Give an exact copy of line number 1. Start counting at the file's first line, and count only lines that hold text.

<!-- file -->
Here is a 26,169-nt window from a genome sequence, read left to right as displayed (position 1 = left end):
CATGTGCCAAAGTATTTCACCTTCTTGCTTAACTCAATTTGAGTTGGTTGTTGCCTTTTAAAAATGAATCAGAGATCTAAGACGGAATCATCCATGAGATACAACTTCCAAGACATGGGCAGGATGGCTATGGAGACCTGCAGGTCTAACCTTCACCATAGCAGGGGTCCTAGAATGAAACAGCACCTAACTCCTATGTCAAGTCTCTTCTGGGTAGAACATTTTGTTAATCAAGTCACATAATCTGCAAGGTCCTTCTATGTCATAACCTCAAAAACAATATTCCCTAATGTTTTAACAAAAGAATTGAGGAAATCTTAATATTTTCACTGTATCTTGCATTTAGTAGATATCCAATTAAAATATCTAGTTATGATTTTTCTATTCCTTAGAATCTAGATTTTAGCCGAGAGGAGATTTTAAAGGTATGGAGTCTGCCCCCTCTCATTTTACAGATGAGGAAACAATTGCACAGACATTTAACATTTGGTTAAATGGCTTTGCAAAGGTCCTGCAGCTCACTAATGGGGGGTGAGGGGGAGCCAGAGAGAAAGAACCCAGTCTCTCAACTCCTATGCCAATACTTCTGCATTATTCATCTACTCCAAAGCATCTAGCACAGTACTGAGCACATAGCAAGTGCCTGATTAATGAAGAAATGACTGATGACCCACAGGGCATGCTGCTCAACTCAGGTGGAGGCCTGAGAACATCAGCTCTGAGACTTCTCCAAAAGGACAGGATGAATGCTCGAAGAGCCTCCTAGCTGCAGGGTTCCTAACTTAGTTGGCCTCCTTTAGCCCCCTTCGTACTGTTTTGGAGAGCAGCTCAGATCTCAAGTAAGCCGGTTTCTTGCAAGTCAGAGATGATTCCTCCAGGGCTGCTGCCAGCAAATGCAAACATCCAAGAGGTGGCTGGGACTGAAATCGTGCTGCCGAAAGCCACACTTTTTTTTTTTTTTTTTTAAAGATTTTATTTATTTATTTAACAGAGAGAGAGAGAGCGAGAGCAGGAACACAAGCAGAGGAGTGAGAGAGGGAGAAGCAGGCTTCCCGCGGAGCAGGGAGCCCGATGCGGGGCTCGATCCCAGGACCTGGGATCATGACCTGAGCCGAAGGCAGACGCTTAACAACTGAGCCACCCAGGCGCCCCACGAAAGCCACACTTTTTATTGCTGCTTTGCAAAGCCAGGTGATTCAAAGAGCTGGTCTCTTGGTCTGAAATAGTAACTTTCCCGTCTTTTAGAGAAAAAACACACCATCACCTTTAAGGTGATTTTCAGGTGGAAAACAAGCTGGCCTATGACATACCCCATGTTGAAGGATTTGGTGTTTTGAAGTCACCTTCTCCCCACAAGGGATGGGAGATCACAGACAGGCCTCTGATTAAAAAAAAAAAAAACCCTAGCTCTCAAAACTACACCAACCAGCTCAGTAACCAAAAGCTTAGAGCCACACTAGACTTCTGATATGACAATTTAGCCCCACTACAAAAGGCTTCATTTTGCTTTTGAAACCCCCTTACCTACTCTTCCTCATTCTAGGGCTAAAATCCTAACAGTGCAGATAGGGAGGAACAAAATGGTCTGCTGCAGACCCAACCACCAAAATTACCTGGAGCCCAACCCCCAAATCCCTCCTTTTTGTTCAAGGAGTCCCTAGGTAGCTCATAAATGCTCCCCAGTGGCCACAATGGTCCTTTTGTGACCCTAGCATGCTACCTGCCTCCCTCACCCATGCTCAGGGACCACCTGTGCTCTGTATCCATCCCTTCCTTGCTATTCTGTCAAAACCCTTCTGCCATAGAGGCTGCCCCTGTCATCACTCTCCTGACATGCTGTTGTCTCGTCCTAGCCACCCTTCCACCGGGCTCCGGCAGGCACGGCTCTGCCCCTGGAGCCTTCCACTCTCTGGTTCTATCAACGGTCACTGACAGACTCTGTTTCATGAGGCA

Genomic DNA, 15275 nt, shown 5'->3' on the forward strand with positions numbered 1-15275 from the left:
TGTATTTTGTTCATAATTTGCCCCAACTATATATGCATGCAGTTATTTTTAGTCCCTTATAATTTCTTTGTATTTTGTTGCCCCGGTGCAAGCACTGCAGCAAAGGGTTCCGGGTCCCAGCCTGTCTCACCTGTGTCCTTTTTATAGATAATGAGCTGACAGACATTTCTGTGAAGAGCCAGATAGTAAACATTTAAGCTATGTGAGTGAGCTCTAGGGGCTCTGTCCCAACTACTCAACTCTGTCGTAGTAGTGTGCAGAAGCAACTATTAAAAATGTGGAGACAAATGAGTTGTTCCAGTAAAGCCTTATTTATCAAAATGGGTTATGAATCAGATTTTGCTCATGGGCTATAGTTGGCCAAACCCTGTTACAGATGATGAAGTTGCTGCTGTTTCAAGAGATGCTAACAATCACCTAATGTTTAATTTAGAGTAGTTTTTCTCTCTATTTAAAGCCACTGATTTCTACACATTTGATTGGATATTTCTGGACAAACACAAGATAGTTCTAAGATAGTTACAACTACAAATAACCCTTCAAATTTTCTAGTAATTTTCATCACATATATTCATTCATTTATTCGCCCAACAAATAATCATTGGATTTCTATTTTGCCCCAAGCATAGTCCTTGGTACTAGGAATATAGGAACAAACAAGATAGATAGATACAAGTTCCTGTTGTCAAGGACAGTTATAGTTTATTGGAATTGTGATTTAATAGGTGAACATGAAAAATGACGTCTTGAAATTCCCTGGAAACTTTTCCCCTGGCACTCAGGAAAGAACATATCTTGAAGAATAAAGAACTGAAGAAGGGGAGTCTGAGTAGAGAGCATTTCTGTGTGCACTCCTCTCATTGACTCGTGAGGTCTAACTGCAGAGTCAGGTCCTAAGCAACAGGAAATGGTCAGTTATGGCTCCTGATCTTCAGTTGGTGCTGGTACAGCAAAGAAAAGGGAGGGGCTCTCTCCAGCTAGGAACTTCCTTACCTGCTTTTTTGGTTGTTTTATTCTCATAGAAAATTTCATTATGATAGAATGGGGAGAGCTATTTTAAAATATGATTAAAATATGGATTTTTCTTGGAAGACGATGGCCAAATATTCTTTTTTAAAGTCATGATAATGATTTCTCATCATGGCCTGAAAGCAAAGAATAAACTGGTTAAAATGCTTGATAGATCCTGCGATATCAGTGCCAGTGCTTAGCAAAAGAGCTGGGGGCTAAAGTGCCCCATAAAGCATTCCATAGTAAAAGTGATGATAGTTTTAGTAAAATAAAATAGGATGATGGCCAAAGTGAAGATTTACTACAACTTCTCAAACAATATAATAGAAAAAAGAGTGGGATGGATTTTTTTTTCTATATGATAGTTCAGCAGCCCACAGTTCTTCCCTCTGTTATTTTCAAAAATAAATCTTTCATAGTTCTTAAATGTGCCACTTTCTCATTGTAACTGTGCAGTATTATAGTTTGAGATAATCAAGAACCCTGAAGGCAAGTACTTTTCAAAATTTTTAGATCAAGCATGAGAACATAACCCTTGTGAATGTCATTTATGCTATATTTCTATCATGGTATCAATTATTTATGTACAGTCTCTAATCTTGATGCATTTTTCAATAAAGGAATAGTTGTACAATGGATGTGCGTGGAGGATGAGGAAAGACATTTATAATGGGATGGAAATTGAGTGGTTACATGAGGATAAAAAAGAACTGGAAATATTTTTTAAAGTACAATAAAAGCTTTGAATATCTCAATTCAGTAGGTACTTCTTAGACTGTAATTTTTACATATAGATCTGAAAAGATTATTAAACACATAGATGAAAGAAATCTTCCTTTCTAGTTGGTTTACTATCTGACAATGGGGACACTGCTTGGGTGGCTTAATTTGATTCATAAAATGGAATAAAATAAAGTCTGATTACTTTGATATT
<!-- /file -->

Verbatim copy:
Here is a 26,169-nt window from a genome sequence, read left to right as displayed (position 1 = left end):